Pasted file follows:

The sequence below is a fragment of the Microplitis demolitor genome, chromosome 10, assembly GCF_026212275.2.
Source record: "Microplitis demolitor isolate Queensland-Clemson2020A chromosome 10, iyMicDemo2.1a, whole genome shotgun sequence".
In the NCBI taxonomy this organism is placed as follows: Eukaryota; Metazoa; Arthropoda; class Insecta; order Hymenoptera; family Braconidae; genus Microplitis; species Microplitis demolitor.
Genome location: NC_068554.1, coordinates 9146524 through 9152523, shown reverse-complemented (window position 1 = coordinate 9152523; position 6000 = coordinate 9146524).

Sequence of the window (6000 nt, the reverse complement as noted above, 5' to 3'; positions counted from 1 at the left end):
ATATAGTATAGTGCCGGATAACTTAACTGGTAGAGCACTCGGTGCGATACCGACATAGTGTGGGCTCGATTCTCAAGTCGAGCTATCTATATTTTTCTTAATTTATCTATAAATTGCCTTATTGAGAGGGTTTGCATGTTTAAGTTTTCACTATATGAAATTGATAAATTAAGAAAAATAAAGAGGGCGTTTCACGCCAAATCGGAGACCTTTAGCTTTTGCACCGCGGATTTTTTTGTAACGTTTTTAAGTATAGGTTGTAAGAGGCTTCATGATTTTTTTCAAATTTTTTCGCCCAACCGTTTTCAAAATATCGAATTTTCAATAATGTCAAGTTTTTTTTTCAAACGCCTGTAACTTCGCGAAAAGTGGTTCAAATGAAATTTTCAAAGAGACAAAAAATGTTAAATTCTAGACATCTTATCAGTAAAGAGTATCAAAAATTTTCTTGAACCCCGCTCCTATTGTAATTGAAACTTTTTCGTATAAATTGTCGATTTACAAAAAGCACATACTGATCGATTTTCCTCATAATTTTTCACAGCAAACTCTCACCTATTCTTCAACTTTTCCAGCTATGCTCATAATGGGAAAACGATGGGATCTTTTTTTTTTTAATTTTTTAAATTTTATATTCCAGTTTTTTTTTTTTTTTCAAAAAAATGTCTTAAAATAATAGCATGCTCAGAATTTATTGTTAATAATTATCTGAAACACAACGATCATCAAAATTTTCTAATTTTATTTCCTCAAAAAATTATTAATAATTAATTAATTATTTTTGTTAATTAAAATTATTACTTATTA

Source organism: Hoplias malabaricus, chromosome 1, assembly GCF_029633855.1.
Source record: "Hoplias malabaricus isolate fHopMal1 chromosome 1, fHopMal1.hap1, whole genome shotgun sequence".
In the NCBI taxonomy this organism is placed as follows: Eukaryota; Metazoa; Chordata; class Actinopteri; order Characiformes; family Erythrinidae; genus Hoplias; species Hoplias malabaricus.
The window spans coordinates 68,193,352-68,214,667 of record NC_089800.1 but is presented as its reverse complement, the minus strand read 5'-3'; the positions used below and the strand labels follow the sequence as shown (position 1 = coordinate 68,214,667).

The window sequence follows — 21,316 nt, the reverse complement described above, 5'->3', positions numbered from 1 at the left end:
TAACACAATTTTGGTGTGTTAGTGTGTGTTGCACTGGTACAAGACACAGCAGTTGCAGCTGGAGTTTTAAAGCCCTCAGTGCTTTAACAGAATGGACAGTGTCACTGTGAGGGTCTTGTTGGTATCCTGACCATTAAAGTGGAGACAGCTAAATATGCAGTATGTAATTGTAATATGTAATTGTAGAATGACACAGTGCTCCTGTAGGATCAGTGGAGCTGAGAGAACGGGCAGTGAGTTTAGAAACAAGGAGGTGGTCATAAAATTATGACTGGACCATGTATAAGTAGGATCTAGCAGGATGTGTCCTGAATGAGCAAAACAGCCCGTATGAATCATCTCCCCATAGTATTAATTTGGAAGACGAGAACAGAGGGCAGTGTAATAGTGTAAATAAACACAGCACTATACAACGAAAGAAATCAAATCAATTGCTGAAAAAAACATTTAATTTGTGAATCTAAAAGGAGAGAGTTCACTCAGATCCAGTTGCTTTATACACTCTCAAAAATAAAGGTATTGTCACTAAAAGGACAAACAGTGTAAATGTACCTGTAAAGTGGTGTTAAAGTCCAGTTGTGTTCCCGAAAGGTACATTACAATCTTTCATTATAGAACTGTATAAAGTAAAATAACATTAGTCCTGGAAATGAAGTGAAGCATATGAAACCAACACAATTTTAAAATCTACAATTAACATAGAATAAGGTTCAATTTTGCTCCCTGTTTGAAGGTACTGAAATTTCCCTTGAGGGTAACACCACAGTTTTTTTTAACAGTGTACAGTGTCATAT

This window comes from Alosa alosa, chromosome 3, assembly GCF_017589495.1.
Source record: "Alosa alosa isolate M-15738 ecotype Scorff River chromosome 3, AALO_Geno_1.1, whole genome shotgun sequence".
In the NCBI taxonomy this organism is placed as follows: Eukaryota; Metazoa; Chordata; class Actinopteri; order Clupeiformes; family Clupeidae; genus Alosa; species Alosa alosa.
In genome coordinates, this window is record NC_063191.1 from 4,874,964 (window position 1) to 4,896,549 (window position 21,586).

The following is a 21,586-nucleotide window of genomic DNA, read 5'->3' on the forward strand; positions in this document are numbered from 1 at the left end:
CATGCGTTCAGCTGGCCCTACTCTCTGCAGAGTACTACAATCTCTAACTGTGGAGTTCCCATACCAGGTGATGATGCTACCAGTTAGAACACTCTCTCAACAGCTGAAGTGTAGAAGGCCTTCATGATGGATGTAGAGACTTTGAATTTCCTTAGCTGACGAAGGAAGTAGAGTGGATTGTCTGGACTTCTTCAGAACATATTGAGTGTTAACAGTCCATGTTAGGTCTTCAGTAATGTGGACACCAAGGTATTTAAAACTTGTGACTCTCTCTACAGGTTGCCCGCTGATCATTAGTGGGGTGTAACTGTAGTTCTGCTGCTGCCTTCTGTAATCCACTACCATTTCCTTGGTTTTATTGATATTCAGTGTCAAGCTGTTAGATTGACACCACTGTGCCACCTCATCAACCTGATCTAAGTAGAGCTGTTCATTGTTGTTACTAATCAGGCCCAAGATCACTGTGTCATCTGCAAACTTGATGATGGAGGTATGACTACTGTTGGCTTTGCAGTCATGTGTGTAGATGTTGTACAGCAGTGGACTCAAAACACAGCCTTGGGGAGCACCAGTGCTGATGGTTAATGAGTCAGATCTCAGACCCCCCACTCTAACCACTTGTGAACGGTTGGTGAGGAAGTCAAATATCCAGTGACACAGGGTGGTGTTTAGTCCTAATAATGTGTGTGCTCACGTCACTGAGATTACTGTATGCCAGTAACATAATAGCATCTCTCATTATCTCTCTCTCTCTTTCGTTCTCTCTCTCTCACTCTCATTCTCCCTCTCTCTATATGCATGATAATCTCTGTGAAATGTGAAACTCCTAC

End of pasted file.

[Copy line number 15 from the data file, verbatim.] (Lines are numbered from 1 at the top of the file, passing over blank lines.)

In the NCBI taxonomy this organism is placed as follows: Eukaryota; Metazoa; Chordata; class Actinopteri; order Clupeiformes; family Clupeidae; genus Alosa; species Alosa alosa.